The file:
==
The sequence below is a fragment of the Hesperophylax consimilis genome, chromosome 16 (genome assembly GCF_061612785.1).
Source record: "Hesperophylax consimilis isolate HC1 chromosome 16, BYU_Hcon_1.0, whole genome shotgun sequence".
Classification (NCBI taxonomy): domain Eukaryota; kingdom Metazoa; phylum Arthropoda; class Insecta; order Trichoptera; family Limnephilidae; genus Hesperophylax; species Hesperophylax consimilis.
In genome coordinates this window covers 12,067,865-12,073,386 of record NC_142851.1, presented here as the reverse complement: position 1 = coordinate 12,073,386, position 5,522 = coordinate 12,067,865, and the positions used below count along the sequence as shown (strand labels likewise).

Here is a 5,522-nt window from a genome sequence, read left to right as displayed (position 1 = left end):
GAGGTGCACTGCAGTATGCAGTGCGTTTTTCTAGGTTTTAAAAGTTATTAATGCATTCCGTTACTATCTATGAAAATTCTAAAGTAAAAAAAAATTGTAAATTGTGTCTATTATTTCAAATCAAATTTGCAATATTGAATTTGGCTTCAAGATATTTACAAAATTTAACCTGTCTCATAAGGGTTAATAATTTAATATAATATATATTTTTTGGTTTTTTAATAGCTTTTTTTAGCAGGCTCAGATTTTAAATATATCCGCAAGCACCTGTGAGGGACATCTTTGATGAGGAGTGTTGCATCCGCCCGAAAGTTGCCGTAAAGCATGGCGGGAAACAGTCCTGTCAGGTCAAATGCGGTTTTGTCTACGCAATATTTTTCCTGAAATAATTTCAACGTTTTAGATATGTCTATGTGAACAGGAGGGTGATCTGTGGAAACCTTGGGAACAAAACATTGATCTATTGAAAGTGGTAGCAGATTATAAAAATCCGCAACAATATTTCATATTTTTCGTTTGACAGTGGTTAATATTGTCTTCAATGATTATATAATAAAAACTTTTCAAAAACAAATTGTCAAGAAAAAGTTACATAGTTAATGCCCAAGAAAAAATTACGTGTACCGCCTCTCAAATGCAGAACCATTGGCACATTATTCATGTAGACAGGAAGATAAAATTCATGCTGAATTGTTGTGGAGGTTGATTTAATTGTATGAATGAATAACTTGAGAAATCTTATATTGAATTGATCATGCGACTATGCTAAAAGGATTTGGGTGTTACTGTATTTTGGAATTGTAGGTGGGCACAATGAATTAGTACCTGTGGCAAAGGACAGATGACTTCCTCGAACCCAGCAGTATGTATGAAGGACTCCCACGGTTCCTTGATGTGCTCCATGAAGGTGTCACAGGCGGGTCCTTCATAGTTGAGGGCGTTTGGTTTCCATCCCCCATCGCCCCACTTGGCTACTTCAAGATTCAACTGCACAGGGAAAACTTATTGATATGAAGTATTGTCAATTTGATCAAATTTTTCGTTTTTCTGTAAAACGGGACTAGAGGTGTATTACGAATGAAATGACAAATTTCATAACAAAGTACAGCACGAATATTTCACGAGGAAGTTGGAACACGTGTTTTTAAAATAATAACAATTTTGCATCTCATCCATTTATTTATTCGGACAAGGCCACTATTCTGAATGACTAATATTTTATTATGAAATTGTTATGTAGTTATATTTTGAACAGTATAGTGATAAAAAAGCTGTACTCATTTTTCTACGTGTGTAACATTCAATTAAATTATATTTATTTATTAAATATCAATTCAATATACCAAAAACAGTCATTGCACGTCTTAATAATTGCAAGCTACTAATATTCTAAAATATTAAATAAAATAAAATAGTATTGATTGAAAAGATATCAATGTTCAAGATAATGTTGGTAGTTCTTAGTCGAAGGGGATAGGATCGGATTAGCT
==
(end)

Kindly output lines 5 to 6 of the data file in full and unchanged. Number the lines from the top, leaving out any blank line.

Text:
Here is a 5,522-nt window from a genome sequence, read left to right as displayed (position 1 = left end):
GAGGTGCACTGCAGTATGCAGTGCGTTTTTCTAGGTTTTAAAAGTTATTAATGCATTCCGTTACTATCTATGAAAATTCTAAAGTAAAAAAAAATTGTAAATTGTGTCTATTATTTCAAATCAAATTTGCAATATTGAATTTGGCTTCAAGATATTTACAAAATTTAACCTGTCTCATAAGGGTTAATAATTTAATATAATATATATTTTTTGGTTTTTTAATAGCTTTTTTTAGCAGGCTCAGATTTTAAATATATCCGCAAGCACCTGTGAGGGACATCTTTGATGAGGAGTGTTGCATCCGCCCGAAAGTTGCCGTAAAGCATGGCGGGAAACAGTCCTGTCAGGTCAAATGCGGTTTTGTCTACGCAATATTTTTCCTGAAATAATTTCAACGTTTTAGATATGTCTATGTGAACAGGAGGGTGATCTGTGGAAACCTTGGGAACAAAACATTGATCTATTGAAAGTGGTAGCAGATTATAAAAATCCGCAACAATATTTCATATTTTTCGTTTGACAGTGGTTAATATTGTCTTCAATGATTATATAATAAAAACTTTTCAAAAACAAATTGTCAAGAAAAAGTTACATAGTTAATGCCCAAGAAAAAATTACGTGTACCGCCTCTCAAATGCAGAACCATTGGCACATTATTCATGTAGACAGGAAGATAAAATTCATGCTGAATTGTTGTGGAGGTTGATTTAATTGTATGAATGAATAACTTGAGAAATCTTATATTGAATTGATCATGCGACTATGCTAAAAGGATTTGGGTGTTACTGTATTTTGGAATTGTAGGTGGGCACAATGAATTAGTACCTGTGGCAAAGGACAGATGACTTCCTCGAACCCAGCAGTATGTATGAAGGACTCCCACGGTTCCTTGATGTGCTCCATGAAGGTGTCACAGGCGGGTCCTTCATAGTTGAGGGCGTTTGGTTTCCATCCCCCATCGCCCCACTTGGCTACTTCAAGATTCAACTGCACAGGGAAAACTTATTGATATGAAGTATTGTCAATTTGATCAAATTTTTCGTTTTTCTGTAAAACGGGACTAGAGGTGTATTACGAATGAAATGACAAATTTCATAACAAAGTACAGCACGAATATTTCACGAGGAAGTTGGAACACGTGTTTTTAAAATAATAACAATTTTGCATCTCATCCATTTATTTATTCGGACAAGGCCACTATTCTGAATGACTAATATTTTATTATGAAATTGTTATGTAGTTATATTTTGAACAGTATAGTGATAAAAAAGCTGTACTCATTTTTCTACGTGTGTAACATTCAATTAAATTATATTTATTTATTAAATATCAATTCAATATACCAAAAACAGTCATTGCACGTCTTAATAATTGCAAGCTACTAATATTCTAAAATATTAAATAAAATAAAATAGTATTGATTGAAAAGATATCAATGTTCAAGATAATGTTGGTAGTTCTTAGTCGAAGGGGATAGGATCGGATTAGCT